Story by CPT Linda Gerron on 07/16/2018The 658th Regional Support Group, 9th Mission Support Command, hosted a ribbon cutting ceremony and dedicated the Armed Forces Reserve Center here to the late Col. Young-Oak Kim Saturday morning.
Kim, a highly decorated Soldier who was assigned, in 1943, to the 100th Infantry Battalion, 442nd Regimental Combat Team, is well known for his courageous participation in the Battle of Anzio after he volunteered to crawl into no-man's land in Germany and captured two Germans whose information later helped with the liberation of Rome on June 4, 1944.
"Col. Kim was adamant about his commitment to the Army and the Soldiers around him," said Col. Harry B. Hudick, 658th Regional Support Group commander. "Those who personally knew him can attest he was a man passionate about serving his Nation; he was a leader who cared about Soldiers and people."
Kim's legacy; however, is not based solely on his contributions to the Army. According to Woo Sung Han, award-winning journalist and author of "Unsung Hero", half of Kim's real story lies in his humanitarian accomplishments.
As Kim fought in the front lines of the Korean War, Han says Kim took care of 500 orphans for 18-months. After his time in service, Kim then dedicated his life to helping women of domestic violence, victims of Japan's sexual slavery, senior citizens, children, the underprivileged, and orphans, to name a few.
"He promised to himself that if he survived the war he would dedicate his life to the improving the community he belonged to," said Han. "And he kept his promise. He was a guardian angel for second-class citizens in the peace time."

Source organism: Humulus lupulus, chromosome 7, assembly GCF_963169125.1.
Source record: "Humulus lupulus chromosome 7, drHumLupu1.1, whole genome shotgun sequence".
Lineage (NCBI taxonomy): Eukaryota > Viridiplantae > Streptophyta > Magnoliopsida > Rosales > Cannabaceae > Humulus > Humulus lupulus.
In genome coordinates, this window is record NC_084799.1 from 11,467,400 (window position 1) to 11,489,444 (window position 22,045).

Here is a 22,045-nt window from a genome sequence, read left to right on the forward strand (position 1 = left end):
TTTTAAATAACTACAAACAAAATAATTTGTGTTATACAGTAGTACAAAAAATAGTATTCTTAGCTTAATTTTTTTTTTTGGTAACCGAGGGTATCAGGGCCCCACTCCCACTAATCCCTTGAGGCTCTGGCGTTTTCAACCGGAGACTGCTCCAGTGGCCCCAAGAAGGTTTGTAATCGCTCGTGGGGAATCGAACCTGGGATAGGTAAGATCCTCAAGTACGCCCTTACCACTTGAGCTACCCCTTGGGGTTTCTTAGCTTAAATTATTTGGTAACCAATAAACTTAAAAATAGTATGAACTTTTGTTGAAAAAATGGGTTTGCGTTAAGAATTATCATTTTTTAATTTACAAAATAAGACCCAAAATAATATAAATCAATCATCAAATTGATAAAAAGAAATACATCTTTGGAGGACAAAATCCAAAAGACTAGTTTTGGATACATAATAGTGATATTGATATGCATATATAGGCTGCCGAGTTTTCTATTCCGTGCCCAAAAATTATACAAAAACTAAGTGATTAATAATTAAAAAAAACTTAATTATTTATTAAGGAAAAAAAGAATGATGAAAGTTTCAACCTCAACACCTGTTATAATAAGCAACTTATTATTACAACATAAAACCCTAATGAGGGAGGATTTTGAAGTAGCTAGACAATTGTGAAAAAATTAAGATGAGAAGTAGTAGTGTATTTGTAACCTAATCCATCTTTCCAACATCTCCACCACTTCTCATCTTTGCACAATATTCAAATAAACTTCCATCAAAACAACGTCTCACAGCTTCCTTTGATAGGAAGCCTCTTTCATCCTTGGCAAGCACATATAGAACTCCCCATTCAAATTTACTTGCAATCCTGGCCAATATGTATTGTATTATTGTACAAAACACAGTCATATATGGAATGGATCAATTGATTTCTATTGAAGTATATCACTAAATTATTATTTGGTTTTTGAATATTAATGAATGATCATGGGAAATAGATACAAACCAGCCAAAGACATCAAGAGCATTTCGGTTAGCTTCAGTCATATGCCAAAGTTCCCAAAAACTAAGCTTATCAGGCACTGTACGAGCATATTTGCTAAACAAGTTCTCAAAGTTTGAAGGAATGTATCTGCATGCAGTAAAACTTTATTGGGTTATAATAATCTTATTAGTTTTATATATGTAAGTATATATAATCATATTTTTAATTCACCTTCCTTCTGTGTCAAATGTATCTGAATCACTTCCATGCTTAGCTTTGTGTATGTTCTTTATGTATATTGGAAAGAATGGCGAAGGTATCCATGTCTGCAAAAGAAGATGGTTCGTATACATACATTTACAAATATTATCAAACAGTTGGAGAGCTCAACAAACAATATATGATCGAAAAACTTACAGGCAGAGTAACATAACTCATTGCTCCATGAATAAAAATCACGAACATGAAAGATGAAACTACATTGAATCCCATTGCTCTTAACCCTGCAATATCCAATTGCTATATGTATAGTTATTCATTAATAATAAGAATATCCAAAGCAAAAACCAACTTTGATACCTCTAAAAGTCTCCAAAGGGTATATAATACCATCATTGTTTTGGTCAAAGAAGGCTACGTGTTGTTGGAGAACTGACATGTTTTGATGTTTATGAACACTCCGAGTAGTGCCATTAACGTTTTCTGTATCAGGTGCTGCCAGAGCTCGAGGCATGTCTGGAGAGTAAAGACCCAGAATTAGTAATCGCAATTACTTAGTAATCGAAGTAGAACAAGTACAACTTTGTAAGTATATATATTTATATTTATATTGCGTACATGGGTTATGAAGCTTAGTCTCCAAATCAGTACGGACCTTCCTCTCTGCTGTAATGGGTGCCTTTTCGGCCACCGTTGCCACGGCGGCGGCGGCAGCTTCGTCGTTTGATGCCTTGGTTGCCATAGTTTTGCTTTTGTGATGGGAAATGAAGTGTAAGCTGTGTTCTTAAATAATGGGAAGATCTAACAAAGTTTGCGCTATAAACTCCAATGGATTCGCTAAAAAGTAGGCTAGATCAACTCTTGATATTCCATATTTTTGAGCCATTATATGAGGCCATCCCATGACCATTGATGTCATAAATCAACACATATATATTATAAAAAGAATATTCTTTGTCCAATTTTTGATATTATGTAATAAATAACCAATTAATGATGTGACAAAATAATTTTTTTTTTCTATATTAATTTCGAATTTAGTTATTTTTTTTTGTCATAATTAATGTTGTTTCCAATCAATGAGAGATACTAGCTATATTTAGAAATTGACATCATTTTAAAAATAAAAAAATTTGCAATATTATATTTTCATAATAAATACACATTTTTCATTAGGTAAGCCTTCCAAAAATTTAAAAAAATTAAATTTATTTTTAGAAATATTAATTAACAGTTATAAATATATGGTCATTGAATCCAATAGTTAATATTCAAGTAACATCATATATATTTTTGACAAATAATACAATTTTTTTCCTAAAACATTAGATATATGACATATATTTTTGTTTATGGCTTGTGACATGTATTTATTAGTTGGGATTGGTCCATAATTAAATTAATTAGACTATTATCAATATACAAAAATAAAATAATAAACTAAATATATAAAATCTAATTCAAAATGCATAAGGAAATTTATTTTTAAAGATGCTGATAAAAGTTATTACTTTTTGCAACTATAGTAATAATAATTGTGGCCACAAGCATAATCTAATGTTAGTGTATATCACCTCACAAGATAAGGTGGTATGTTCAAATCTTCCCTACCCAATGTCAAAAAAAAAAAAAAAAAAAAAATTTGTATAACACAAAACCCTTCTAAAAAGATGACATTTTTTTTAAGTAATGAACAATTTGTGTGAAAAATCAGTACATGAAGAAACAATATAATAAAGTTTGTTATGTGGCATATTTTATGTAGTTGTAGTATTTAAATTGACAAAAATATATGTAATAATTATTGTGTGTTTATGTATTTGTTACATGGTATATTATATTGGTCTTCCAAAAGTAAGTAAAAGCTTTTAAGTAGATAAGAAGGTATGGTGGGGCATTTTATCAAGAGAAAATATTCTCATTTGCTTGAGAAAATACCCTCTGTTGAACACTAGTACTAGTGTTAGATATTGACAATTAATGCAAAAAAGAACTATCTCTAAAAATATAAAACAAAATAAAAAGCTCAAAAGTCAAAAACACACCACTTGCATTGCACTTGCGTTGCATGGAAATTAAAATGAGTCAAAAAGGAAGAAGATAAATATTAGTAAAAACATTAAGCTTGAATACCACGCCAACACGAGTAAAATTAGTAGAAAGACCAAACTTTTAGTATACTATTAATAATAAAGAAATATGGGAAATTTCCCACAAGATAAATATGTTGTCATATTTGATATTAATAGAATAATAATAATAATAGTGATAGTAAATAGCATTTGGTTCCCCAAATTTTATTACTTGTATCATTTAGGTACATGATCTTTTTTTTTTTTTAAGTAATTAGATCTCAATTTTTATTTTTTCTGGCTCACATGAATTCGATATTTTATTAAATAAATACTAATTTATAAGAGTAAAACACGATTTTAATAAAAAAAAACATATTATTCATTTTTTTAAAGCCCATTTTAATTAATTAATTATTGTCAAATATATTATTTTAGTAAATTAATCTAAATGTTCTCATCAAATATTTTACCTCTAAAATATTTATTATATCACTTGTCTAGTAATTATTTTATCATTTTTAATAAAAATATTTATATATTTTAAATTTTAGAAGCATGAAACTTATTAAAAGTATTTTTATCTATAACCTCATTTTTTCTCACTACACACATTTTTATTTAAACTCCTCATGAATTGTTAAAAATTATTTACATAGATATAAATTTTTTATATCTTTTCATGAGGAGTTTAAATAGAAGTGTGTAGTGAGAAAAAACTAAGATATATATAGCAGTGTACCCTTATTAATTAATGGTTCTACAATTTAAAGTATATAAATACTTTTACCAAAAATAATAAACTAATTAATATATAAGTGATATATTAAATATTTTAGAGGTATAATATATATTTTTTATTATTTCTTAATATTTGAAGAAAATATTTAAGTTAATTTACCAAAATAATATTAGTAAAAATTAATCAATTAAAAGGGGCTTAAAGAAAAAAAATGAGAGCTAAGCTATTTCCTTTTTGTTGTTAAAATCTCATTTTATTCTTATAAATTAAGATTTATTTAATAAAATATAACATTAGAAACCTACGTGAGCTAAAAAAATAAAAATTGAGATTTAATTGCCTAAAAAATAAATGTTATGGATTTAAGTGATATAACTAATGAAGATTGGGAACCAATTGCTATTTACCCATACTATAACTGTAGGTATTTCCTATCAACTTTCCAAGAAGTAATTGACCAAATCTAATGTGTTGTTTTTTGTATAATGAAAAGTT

Among those present for the ceremony were Maj. Gen. Arlan M. DeBlieck, Eight Army deputy commanding general of sustainment; Brig. Gen. Douglas Anderson, commanding general of the 9th Mission Support Command; Dyanne McMath, niece of Col. Young-Oak Kim; Edward Chang, director of the Young-Oak Center for Korean American Studies; and Stephen Kagawa, chairman of the board of directors for Go For Broke National Education Center.
"I am humbled as the commander to be able to preside over this ceremony," said Hudick. "When our Soldiers come to training, they will walk into this building and see Col. Kim, a man who served his Nation for 33 years during probably the most difficult times this Nation has ever faced; however, he did it for the love of country, for the love of his fellow man. That's why it's so important we commemorate him."
Kim's memorial plaque and portrait are posted at the entrance of the facility.
The Col. Young-Oak Kim Armed Forces Reserve Center at U.S. Army Garrison Humphreys, South Korea will continue to be used to improve the readiness and ability of the U.S. Army Reserve to train, alert, and deploy in support of current and future contingency operations, including homeland defense.